Third Country AIFM. Third country AIFM are eligible for the exemption of loan origination in Germany from the scope of application of KWG only in respect of those third country AIF for which an authorisation has been obtained from BaFin for marketing to semi-professional investors. Loan origination in Germany by a third country AIFM on behalf of a third country AIF for which an authorisation has been obtained only for marketing to professional investors continues to be prohibited also under the new legislation.
The new legislation is a major step towards harmonisation of the German rules on debt funds. While previously German AIFM were not permitted to establish and manage debt funds and non-German AIFM were not permitted to originate loans form German borrowers, this will now be possible.
VAT on Management Fees
While the European VAT rules provide for an exemption of managing investment funds from VAT, they do not contain a definition of the term “investment fund”. When transposing the European VAT rules into their national law, all member countries applied it to those vehicles that are defined as investment funds under their domestic rule. As a consequence, the scope of application of the VAT exemption was different from one member state to another. The most restrictive position was taken by Germany. Under the current VAT act only management of open-ended funds complying with a specific product regulation set out in the investment tax act is eligible for the VAT exemption. In its decision of 9 December 2015 the European Court of Justice once again dealt with the limitations imposed on the member states by the European VAT rules when determining which investment funds are eligible for the VAT exemption.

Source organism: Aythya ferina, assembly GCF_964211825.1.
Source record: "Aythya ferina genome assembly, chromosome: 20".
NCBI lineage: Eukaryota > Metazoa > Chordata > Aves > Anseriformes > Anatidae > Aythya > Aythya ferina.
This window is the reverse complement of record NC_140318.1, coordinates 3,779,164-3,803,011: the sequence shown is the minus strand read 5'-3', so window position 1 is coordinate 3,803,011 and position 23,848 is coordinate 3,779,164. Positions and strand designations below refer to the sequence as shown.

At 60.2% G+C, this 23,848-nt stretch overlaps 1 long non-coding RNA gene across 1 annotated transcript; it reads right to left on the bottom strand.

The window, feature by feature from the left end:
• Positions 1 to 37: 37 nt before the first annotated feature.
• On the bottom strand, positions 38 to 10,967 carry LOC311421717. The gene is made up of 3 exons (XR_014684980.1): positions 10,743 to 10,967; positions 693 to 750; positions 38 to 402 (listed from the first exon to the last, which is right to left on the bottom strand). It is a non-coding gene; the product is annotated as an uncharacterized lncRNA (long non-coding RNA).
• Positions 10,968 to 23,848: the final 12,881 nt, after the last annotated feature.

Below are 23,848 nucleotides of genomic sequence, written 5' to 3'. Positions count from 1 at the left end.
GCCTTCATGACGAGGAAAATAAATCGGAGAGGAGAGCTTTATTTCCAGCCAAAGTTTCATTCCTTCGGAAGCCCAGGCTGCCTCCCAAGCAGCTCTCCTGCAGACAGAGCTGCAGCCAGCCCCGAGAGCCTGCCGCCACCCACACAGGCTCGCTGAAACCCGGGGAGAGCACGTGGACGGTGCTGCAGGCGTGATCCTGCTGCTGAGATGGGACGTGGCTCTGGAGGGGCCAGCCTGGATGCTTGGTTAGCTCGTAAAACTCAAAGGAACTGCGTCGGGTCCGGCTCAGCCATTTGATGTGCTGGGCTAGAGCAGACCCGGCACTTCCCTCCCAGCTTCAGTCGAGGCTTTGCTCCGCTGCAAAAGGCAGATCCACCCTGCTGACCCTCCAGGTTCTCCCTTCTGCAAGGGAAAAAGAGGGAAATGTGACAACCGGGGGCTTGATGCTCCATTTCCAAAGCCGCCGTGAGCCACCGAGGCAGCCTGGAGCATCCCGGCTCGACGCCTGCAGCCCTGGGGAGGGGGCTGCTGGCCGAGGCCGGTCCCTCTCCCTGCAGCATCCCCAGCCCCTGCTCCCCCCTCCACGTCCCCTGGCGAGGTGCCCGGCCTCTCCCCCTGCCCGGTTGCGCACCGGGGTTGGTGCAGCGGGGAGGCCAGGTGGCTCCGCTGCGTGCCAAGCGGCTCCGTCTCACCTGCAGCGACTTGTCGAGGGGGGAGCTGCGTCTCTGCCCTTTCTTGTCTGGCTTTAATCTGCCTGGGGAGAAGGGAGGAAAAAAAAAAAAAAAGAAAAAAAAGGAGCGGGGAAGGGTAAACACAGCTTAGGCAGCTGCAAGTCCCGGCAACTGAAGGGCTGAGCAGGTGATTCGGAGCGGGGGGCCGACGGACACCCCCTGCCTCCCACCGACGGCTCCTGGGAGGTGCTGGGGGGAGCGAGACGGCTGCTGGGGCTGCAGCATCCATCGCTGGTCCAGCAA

The ECJ confirmed again that the member states' power to define the term investments is limited by the prohibition on undermining the very terms that are employed by the EU legislative. It must also be exercised consistently with the objectives pursued by the European VAT exemption and with the principle of fiscal neutrality inherent in the common system of VAT.